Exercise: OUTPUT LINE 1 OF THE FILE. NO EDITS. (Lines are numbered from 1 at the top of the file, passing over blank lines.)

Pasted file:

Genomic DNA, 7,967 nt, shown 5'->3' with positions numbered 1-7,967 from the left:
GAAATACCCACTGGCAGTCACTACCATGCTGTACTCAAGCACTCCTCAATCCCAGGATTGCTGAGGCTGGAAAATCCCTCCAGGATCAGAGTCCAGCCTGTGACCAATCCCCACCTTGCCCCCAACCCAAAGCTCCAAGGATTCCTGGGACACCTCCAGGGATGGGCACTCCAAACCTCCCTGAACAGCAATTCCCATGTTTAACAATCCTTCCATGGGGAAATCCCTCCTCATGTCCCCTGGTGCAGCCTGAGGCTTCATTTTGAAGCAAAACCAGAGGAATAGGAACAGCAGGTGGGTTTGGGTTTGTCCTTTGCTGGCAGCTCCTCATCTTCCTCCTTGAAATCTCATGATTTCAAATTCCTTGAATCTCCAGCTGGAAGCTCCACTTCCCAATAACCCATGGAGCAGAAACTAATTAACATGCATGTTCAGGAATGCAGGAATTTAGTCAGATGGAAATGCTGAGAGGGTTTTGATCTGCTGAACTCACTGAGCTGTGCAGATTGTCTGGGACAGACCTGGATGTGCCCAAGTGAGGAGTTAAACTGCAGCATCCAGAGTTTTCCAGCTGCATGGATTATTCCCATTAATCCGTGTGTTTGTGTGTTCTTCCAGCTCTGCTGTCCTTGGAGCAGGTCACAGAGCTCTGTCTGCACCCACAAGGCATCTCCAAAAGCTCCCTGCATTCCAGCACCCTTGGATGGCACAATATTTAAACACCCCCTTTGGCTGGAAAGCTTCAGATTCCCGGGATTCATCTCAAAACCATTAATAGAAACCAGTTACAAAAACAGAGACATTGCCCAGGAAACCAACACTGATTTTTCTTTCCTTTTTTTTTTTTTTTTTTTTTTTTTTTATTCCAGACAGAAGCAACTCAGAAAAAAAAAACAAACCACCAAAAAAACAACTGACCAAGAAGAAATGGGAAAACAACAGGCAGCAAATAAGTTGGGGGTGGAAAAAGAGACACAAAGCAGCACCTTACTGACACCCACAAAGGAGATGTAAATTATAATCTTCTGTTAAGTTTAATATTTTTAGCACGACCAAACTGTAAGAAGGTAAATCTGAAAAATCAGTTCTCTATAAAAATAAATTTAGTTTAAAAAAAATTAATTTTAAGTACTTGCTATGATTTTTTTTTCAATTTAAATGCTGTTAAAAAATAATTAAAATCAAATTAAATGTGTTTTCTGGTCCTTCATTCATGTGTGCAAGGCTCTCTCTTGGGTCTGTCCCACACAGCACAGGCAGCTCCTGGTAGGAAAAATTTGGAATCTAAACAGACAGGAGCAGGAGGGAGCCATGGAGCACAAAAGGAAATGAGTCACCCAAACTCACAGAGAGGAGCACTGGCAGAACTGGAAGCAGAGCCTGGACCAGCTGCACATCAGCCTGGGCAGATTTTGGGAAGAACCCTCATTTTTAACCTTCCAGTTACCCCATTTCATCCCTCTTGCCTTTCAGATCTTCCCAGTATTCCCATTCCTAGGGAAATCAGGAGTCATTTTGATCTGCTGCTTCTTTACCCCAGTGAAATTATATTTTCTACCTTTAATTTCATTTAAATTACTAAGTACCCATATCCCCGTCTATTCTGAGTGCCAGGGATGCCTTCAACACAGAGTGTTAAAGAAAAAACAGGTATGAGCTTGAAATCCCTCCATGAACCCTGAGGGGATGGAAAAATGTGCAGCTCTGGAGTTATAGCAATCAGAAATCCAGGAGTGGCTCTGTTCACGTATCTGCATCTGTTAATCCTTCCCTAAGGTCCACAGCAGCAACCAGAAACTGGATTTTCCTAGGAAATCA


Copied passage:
Genomic DNA, 7,967 nt, shown 5'->3' with positions numbered 1-7,967 from the left: